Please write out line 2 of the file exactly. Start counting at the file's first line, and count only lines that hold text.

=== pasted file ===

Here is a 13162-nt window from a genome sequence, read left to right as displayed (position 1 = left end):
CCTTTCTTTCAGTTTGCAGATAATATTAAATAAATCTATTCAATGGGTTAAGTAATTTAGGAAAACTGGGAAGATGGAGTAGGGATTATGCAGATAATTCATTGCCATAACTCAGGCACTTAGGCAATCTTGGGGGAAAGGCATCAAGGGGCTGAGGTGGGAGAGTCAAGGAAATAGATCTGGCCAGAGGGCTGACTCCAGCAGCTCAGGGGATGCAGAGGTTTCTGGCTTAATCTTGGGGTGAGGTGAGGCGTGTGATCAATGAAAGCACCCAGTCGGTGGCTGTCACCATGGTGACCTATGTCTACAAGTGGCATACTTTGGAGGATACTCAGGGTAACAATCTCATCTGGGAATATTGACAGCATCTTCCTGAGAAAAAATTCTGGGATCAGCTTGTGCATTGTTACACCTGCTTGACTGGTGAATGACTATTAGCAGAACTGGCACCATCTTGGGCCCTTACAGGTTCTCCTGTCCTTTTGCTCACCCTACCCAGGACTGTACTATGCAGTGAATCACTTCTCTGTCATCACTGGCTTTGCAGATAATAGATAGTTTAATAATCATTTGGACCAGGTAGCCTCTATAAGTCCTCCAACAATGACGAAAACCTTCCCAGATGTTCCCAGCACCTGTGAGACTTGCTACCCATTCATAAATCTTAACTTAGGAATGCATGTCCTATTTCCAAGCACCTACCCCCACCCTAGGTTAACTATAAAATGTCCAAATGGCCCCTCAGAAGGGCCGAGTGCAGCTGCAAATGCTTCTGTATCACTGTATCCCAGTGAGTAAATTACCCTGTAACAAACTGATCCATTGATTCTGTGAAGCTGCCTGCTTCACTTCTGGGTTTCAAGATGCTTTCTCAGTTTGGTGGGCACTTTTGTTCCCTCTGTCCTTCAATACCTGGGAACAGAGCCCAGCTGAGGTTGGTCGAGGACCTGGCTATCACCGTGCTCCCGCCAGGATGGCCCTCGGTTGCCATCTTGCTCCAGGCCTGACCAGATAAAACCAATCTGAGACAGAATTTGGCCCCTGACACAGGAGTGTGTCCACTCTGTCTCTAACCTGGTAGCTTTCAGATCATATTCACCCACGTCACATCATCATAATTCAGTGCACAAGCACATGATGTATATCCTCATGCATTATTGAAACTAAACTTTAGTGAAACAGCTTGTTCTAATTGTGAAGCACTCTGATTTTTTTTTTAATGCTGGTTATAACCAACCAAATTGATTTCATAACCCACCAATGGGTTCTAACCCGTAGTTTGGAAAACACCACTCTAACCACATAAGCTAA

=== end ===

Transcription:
CCTTTCTTTCAGTTTGCAGATAATATTAAATAAATCTATTCAATGGGTTAAGTAATTTAGGAAAACTGGGAAGATGGAGTAGGGATTATGCAGATAATTCATTGCCATAACTCAGGCACTTAGGCAATCTTGGGGGAAAGGCATCAAGGGGCTGAGGTGGGAGAGTCAAGGAAATAGATCTGGCCAGAGGGCTGACTCCAGCAGCTCAGGGGATGCAGAGGTTTCTGGCTTAATCTTGGGGTGAGGTGAGGCGTGTGATCAATGAAAGCACCCAGTCGGTGGCTGTCACCATGGTGACCTATGTCTACAAGTGGCATACTTTGGAGGATACTCAGGGTAACAATCTCATCTGGGAATATTGACAGCATCTTCCTGAGAAAAAATTCTGGGATCAGCTTGTGCATTGTTACACCTGCTTGACTGGTGAATGACTATTAGCAGAACTGGCACCATCTTGGGCCCTTACAGGTTCTCCTGTCCTTTTGCTCACCCTACCCAGGACTGTACTATGCAGTGAATCACTTCTCTGTCATCACTGGCTTTGCAGATAATAGATAGTTTAATAATCATTTGGACCAGGTAGCCTCTATAAGTCCTCCAACAATGACGAAAACCTTCCCAGATGTTCCCAGCACCTGTGAGACTTGCTACCCATTCATAAATCTTAACTTAGGAATGCATGTCCTATTTCCAAGCACCTACCCCCACCCTAGGTTAACTATAAAATGTCCAAATGGCCCCTCAGAAGGGCCGAGTGCAGCTGCAAATGCTTCTGTATCACTGTATCCCAGTGAGTAAATTACCCTGTAACAAACTGATCCATTGATTCTGTGAAGCTGCCTGCTTCACTTCTGGGTTTCAAGATGCTTTCTCAGTTTGGTGGGCACTTTTGTTCCCTCTGTCCTTCAATACCTGGGAACAGAGCCCAGCTGAGGTTGGTCGAGGACCTGGCTATCACCGTGCTCCCGCCAGGATGGCCCTCGGTTGCCATCTTGCTCCAGGCCTGACCAGATAAAACCAATCTGAGACAGAATTTGGCCCCTGACACAGGAGTGTGTCCACTCTGTCTCTAACCTGGTAGCTTTCAGATCATATTCACCCACGTCACATCATCATAATTCAGTGCACAAGCACATGATGTATATCCTCATGCATTATTGAAACTAAACTTTAGTGAAACAGCTTGTTCTAATTGTGAAGCACTCTGATTTTTTTTTTAATGCTGGTTATAACCAACCAAATTGATTTCATAACCCACCAATGGGTTCTAACCCGTAGTTTGGAAAACACCACTCTAACCACATAAGCTAA